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Jorge Pinheiro

Serralves Museum, Porto, Portugal

Laid out sequentially beneath a rectangular pane of glass, 25 single sheets of paper detail the associative powers of Jorge Pinheiro’s imagination. The words of Martin Heidegger, Plutarch, Paul Valéry and others are neatly inked beneath unrelated photocopies of anatomical diagrams, musical scores, road maps and chessboards in play. Observed from above the pages propose recurrent visual structures: arcs, grids, spirals, intersecting lines, diminishing wholes and expanding volumes. This collation of references – titled Immagini Fatte per Signifare una Diversa Cosa da Quella, Che si Vede con L’occhio (Images made to mean a different thing from those which you see with your eye, 2012) – captures the critical tensions and formal obsessions that define a career spanning more than 50 years: classicism and modernity, mathematics and art, the visible and the invisible.

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Jorge Pinheiro, installation view, 2017, Serralves Museum, Porto, Portugal. Courtesy: Serralves Museum, Porto, Portugal; photograph: Joaquim Norte

Jorge Pinheiro, installation view, 2017, Serralves Museum, Porto, Portugal. Courtesy: Serralves Museum, Porto, Portugal; photograph: Joaquim Norte

Born in Coimbra, Portugal, in 1931, Pinheiro hesitated for much of his youth over whether he was a painter or an architect. It is a conflict that remains unresolved: while he studied painting he also refers to himself as a ‘frustrated architect’. The Serralves has reflected this with admirable sensitivity by collaborating on the design of this retrospective of his work, ‘D’après Fibonacci and the world out there’ with the artist Pedro Cabrita Reis – whose idea the show was – and the Pritzker prize-winning architect Eduardo Souto Moura. The large central room features a commanding diagonal white partition wall that accentuates the chromatic high contrast of Pinheiro’s early shaped plywood paintings: joyful tesselations of red, blue, orange and green that seemingly hover in space. Acrylic, steel and mirror sculptures take central positions in each of the subsequent rooms, dynamizing visual correspondences with the works on paper. Works such as Babel (c. 1970/2017), a tower built from mirrored planes and a rectilinear steel framework, splinter into reflections of constant modulation. Pinheiro’s sculptures and canvases are always made at a human-scale, propped up, suspended at eye-level, or extending just beyond head height. 

The sequence is of signal importance to Pinheiro and it informed his growing tendency to codify. Encouraged to work traditionally and figuratively as a student, it was not until he left Portugal to travel across Europe in 1966 that Pinheiro became acquainted with new forms of expression. This retrospective begins at this pivotal moment, displaying the thickly-painted plywood constructions produced in the late 1960s that were influenced by the hard-edged, geometric compositions the artist had seen in London and Paris. We follow the development of this abstract language – one that takes on a number of vocabularies – over the course of 80 artworks. The mesmerizing properties of Fibonacci numbers and ratios, of Arthur Schoenberg’s dodecaphony, or of Filipe Pires’ atonal Figurations (1969) all work their mysterious logic in the generative planes of his sculptures and syllabary systems of his paintings. These trailing lines of code – dashes, dots, lines, numbers, and spirals of interchangeable colour arranged in grids, along contours, on a five-line staff or in negative space – are more compelling when used like language. Paintings such as Sem título (Untitled, 1976) lack the notational magnetism of the mark-making in his graphic ‘essays’, the ‘rewritings’ of musical scores, or the coded keys of his untitled maps.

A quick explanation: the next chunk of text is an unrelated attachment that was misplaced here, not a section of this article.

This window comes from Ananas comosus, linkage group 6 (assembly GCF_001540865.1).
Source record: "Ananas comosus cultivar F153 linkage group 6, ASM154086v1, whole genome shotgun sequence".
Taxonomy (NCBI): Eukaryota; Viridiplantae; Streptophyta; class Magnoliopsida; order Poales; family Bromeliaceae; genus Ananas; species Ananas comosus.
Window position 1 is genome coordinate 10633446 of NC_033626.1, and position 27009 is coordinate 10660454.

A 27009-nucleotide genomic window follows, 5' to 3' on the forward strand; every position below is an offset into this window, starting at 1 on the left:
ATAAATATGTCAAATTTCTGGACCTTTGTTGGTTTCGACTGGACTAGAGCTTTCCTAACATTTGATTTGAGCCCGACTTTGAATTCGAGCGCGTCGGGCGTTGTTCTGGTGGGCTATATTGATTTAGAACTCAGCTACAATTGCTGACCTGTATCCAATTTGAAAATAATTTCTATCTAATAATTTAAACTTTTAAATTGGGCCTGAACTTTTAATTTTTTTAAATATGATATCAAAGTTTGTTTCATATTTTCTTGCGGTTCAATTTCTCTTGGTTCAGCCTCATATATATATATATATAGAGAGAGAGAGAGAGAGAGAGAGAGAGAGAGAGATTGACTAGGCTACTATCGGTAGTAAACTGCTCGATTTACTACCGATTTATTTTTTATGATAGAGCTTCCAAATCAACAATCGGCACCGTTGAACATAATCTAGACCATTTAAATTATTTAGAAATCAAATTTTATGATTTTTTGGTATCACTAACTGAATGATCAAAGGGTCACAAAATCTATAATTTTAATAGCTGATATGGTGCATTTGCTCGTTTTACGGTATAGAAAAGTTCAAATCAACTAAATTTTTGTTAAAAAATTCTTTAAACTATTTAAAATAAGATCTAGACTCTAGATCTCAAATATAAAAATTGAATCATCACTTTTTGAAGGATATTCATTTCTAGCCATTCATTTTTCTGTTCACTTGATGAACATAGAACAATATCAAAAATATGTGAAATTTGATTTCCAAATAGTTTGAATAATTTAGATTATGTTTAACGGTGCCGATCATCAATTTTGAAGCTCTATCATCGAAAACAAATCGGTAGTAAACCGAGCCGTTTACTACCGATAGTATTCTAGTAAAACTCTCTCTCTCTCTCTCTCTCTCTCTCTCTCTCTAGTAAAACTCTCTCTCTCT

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Jorge Pinheiro, installation view, 2017, Serralves Museum, Porto, Portugal. Courtesy: Serralves Museum, Porto, Portugal; photograph: Joaquim Norte

Jorge Pinheiro, installation view, 2017, Serralves Museum, Porto, Portugal. Courtesy: Serralves Museum, Porto, Portugal; photograph: Joaquim Norte

Figuration did not disappear from Pinheiro’s work; it has remained  an important part of his questioning and is explored by the parallel show dedicated to his drawings at Lisbon’s Fundação Carmona e Costa. Delicate sepia line portraits are shown alongside complex schematic grids and still life paintings alongside technical studies, underscoring similarities in their design. As an initiate to the work of Pinheiro, the lack of descriptive wall text or supporting material in both shows impeded my full appreciation. However, I’m content to linger over a body of work that would rather ask questions of the structural processes of the physical world than provide answers.

Main image: Jorge Pinheiro, installation view, 2017, Serralves Museum, Porto, Portugal. Courtesy: Serralves Museum, Porto, Portugal; photograph: Joaquim Norte

Natalie Ferris is a writer and researcher based in Lisbon, Portugal.

Issue 192

First published in Issue 192

January - February 2018
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